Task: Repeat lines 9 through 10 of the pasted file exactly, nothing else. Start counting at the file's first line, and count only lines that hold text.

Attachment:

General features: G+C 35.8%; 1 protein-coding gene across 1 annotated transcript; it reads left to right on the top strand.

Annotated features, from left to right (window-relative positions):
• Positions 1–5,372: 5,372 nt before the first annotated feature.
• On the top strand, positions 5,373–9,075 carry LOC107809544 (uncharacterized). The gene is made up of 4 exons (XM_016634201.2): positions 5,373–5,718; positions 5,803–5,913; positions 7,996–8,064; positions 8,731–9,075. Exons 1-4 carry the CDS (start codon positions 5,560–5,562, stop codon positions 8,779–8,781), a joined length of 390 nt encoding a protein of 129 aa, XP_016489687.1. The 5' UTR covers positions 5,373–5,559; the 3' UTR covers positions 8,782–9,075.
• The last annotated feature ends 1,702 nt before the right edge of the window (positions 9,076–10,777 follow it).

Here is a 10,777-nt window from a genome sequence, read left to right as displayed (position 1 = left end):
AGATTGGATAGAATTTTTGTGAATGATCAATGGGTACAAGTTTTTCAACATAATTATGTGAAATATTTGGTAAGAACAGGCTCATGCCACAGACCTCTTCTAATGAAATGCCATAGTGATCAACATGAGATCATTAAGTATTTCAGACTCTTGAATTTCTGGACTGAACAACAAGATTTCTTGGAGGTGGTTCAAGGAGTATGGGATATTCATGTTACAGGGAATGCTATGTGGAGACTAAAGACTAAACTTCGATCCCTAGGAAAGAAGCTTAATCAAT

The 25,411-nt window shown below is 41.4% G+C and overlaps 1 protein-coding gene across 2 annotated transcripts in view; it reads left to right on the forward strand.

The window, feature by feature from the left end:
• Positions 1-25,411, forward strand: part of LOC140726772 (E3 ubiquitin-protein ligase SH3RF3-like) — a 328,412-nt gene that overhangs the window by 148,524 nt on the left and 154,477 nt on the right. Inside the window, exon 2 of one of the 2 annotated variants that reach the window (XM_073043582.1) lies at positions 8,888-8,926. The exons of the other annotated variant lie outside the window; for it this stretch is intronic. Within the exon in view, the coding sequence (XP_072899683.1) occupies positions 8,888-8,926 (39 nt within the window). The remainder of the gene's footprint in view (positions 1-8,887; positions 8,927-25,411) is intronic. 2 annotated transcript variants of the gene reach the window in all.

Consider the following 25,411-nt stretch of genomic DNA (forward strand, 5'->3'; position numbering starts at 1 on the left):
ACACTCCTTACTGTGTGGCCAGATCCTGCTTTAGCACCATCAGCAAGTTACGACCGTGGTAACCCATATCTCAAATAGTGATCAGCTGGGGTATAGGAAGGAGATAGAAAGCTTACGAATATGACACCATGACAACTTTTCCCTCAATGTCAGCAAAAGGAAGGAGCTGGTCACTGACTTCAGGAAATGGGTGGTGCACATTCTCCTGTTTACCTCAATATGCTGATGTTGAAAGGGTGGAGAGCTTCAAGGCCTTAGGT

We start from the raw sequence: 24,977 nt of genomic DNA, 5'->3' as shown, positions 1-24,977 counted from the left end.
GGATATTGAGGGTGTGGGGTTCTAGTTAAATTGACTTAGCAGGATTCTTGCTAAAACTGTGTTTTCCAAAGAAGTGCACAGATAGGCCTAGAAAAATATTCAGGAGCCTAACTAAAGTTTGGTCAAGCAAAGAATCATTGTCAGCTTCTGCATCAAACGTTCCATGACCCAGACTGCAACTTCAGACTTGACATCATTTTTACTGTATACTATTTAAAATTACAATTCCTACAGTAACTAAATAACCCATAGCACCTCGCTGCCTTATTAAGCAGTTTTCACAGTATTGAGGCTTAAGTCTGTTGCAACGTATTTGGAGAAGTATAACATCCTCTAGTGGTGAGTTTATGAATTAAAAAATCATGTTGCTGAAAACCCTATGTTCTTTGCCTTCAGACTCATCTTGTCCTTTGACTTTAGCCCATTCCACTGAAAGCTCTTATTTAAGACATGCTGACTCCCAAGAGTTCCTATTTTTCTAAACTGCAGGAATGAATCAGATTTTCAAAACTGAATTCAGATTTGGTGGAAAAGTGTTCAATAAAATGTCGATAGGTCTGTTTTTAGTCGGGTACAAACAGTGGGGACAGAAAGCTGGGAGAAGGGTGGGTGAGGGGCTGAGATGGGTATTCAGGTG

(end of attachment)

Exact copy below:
The window, feature by feature from the left end:
• Positions 1-25,411, forward strand: part of LOC140726772 (E3 ubiquitin-protein ligase SH3RF3-like) — a 328,412-nt gene that overhangs the window by 148,524 nt on the left and 154,477 nt on the right. Inside the window, exon 2 of one of the 2 annotated variants that reach the window (XM_073043582.1) lies at positions 8,888-8,926. The exons of the other annotated variant lie outside the window; for it this stretch is intronic. Within the exon in view, the coding sequence (XP_072899683.1) occupies positions 8,888-8,926 (39 nt within the window). The remainder of the gene's footprint in view (positions 1-8,887; positions 8,927-25,411) is intronic. 2 annotated transcript variants of the gene reach the window in all.